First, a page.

At Hikokua, we also saw this chilling sculpture of a chief holding an infant and a weapon. It is not clear to me if he is holding an ‘u’u---ancient club weapon used for combat---or one of the neck-breaking devices described later in this post. (Our guide said it was an 'u'u, but I have seen it recorded elsewhere as the latter.) When I asked if it was typical to sacrifice babies, our guide responded that the chief in question was a “bad chief,” indicating a level of cruelty that was perhaps not typical. 


We moved on to Kamuihei. This site had been partially reconstructed when it hosted a Marquesan arts festival. Here, we saw these reconstructed lean-to-type shelters of pandanus walls and roofs, which were used as sleeping platforms. 


Coconut trees were employed to make ladders to access the raised sleeping platforms

Some of the artwork on the site was not Marquesan, but had been created during the arts festival. For example, this basket of skulls (depicting the Marquesan custom of keeping the skulls of both enemies and ancestors) was created by an artist from Rapa Nui. 


Dominating the site at Kamuihei was an ancient banyan tree, which our guide estimated to be seven-hundred years old. 

Testimonial:  Tree of sorrow

A picture does not do justice to the girth of the tree, which was almost 50 feet in diameter. If trees could speak, this ancient tree would have a lot to say because it witnessed untold suffering. Here, at the edge of the banyan roots, was another pit in which people were imprisoned prior to being sacrificed. 




This pit was much deeper than the one at Hikokua. 


Our guide told us that the skulls of sacrificed victims were also thrown into the pit, and that the archaeological expedition that cleared the site recovered many skull caps from the pit. Imagine what it felt like to be a prisoner in that dark pit, about to be killed, cooked, and eaten, and seeing the skulls of former victims surrounding you:  terrifying.

Perhaps the ancient tree lives on so the stories of those victims are not lost. 

To keep things in perspective, however, I must relate the story our friend Henri told us when we returned to Taiohae and heard we visited Hatiheu. He said he could take us to a place where tens of thousands of skulls could be found, those of Marquesans whose bodies were burned in mass graves after they died from diseases brought to the islands by Europeans. In an earlier post (Initial Impressions of French Polynesia), I mentioned that the population of the Marquesans had declined from an estimated 20,000 to around 8,000. It turns out that original figure was a gross underestimate, and I have since corrected it. Estimates of the Marquesan population at the time of first European contact range from 60,000 to 80,000 (by the Europeans) to over 100,000 (by the Marquesans.) The old story, witnessed in the Americas, in which native tribes were decimated by diseases brought through European contact, played itself out in the Marquesas as well. While their own practices of human sacrifice and cannibalism affected relatively few victims, the impact of European diseases on the Marquesans had a much larger impact.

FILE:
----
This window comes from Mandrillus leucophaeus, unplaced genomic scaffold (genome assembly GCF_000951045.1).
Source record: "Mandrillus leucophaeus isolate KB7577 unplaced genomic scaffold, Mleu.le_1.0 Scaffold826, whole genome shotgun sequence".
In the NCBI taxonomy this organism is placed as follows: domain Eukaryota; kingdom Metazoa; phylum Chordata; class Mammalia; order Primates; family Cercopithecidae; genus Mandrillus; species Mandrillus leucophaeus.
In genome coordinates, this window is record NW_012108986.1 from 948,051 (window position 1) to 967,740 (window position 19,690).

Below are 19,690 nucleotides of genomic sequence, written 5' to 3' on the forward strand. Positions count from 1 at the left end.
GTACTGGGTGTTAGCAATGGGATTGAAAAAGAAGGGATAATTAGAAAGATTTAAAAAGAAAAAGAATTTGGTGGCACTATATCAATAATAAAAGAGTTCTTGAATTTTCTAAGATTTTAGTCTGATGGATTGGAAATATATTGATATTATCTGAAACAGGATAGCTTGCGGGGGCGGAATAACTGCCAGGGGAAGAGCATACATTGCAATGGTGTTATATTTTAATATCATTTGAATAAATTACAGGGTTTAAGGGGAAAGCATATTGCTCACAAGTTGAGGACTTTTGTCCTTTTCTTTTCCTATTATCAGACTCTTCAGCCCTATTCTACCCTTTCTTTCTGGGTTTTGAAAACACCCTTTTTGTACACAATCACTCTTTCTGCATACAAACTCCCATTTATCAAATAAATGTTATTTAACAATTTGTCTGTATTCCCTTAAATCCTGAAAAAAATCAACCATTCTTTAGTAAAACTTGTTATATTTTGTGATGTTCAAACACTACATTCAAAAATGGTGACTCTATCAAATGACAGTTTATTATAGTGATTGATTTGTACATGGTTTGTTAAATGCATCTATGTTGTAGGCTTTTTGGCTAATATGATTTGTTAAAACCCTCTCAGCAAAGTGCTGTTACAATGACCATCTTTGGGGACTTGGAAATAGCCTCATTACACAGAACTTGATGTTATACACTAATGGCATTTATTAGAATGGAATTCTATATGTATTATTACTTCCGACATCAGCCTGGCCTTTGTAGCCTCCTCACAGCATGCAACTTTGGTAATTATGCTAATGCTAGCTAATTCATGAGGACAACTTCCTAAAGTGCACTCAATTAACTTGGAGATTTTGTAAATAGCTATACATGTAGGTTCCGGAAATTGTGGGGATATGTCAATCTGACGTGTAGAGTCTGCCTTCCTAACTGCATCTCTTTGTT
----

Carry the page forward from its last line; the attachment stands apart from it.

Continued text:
It is also important to note that Marquesans did not always practice human sacrifice and cannibalism. Their early history in the islands shows no evidence of this. A poster outside the archaeological museum at Hatiheu indicated that the large-scale tohua and meae were constructed during the 1600's and 1700's---and although cannibalism persisted on some islands until the early 1900's, it no longer exists today. When you put that in perspective with the arrival of the Marquesans on these islands---between 100 AD and 300 AD (estimates also vary)--it is a relatively short time period. 

At Kamuihei, we gained an appreciation for the full scale of the archaeological sites and the activities held there. We did not even see the entire site, Hiohka told us it extended ever further back into the valley. As we mentioned in the post on Puamau, the meae were constructed in levels, in a series of plaforms or terraces. 


Two photos showing terraced construction of meae

Only the priests had access to some levels, which were “tapu” (or taboo) to normal people. This higher platform was relegated only to chiefs, who would watch the spectacle of human sacrifice on the lower platform below.

The speckled rocks indicate the area where the chiefs would sit

Eating table on chiefs' terrace


Here was an area of the site in which human sacrifice occurred. This level was directly below the level on which the chiefs were seated. Thousands of spectators gathered in the lower level.

The stone area near center is where victims were sacrificed

The site is surrounded by mape trees, and our guide demonstrated how the mape tree was used to gather the tribe (an alternative to blowing on a conch shell). When a rock is pounded against the base of a mape tree, it results in a large, hollow bass tone.  

Mape tree